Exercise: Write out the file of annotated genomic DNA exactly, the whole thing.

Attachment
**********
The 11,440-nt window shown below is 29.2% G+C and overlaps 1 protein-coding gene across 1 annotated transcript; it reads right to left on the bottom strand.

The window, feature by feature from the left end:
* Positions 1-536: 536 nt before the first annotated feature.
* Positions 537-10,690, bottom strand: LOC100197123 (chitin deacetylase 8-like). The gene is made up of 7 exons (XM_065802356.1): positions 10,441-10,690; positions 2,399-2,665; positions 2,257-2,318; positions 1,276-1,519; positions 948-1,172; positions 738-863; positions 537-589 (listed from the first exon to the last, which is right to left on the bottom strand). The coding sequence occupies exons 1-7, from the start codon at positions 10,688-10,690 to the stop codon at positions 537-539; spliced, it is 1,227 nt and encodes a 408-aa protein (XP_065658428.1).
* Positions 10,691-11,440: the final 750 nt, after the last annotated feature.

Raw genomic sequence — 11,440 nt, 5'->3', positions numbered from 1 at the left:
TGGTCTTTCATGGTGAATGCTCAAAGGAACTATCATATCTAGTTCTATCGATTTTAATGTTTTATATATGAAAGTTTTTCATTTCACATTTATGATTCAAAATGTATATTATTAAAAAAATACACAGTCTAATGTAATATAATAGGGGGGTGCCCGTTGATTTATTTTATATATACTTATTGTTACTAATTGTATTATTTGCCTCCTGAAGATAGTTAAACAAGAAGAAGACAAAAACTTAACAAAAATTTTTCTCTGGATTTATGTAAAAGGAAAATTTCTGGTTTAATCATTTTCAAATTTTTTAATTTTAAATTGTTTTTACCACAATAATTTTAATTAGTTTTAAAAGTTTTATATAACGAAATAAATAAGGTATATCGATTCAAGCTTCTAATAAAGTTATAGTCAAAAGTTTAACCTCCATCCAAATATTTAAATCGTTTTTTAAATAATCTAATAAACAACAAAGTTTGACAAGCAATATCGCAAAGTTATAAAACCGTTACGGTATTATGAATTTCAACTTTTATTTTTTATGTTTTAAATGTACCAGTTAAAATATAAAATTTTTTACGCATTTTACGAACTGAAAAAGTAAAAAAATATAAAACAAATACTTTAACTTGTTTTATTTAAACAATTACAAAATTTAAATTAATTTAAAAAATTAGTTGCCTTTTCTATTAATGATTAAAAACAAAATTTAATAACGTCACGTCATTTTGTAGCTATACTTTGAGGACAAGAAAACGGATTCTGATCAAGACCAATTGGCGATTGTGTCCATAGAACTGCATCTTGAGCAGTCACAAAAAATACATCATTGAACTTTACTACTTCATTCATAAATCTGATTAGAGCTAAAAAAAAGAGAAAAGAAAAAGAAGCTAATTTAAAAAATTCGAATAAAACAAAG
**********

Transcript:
The 11,440-nt window shown below is 29.2% G+C and overlaps 1 protein-coding gene across 1 annotated transcript; it reads right to left on the bottom strand.

The window, feature by feature from the left end:
* Positions 1-536: 536 nt before the first annotated feature.
* Positions 537-10,690, bottom strand: LOC100197123 (chitin deacetylase 8-like). The gene is made up of 7 exons (XM_065802356.1): positions 10,441-10,690; positions 2,399-2,665; positions 2,257-2,318; positions 1,276-1,519; positions 948-1,172; positions 738-863; positions 537-589 (listed from the first exon to the last, which is right to left on the bottom strand). The coding sequence occupies exons 1-7, from the start codon at positions 10,688-10,690 to the stop codon at positions 537-539; spliced, it is 1,227 nt and encodes a 408-aa protein (XP_065658428.1).
* Positions 10,691-11,440: the final 750 nt, after the last annotated feature.

Raw genomic sequence — 11,440 nt, 5'->3', positions numbered from 1 at the left:
TGGTCTTTCATGGTGAATGCTCAAAGGAACTATCATATCTAGTTCTATCGATTTTAATGTTTTATATATGAAAGTTTTTCATTTCACATTTATGATTCAAAATGTATATTATTAAAAAAATACACAGTCTAATGTAATATAATAGGGGGGTGCCCGTTGATTTATTTTATATATACTTATTGTTACTAATTGTATTATTTGCCTCCTGAAGATAGTTAAACAAGAAGAAGACAAAAACTTAACAAAAATTTTTCTCTGGATTTATGTAAAAGGAAAATTTCTGGTTTAATCATTTTCAAATTTTTTAATTTTAAATTGTTTTTACCACAATAATTTTAATTAGTTTTAAAAGTTTTATATAACGAAATAAATAAGGTATATCGATTCAAGCTTCTAATAAAGTTATAGTCAAAAGTTTAACCTCCATCCAAATATTTAAATCGTTTTTTAAATAATCTAATAAACAACAAAGTTTGACAAGCAATATCGCAAAGTTATAAAACCGTTACGGTATTATGAATTTCAACTTTTATTTTTTATGTTTTAAATGTACCAGTTAAAATATAAAATTTTTTACGCATTTTACGAACTGAAAAAGTAAAAAAATATAAAACAAATACTTTAACTTGTTTTATTTAAACAATTACAAAATTTAAATTAATTTAAAAAATTAGTTGCCTTTTCTATTAATGATTAAAAACAAAATTTAATAACGTCACGTCATTTTGTAGCTATACTTTGAGGACAAGAAAACGGATTCTGATCAAGACCAATTGGCGATTGTGTCCATAGAACTGCATCTTGAGCAGTCACAAAAAATACATCATTGAACTTTACTACTTCATTCATAAATCTGATTAGAGCTAAAAAAAAGAGAAAAGAAAAAGAAGCTAATTTAAAAAATTCGAATAAAACAAAG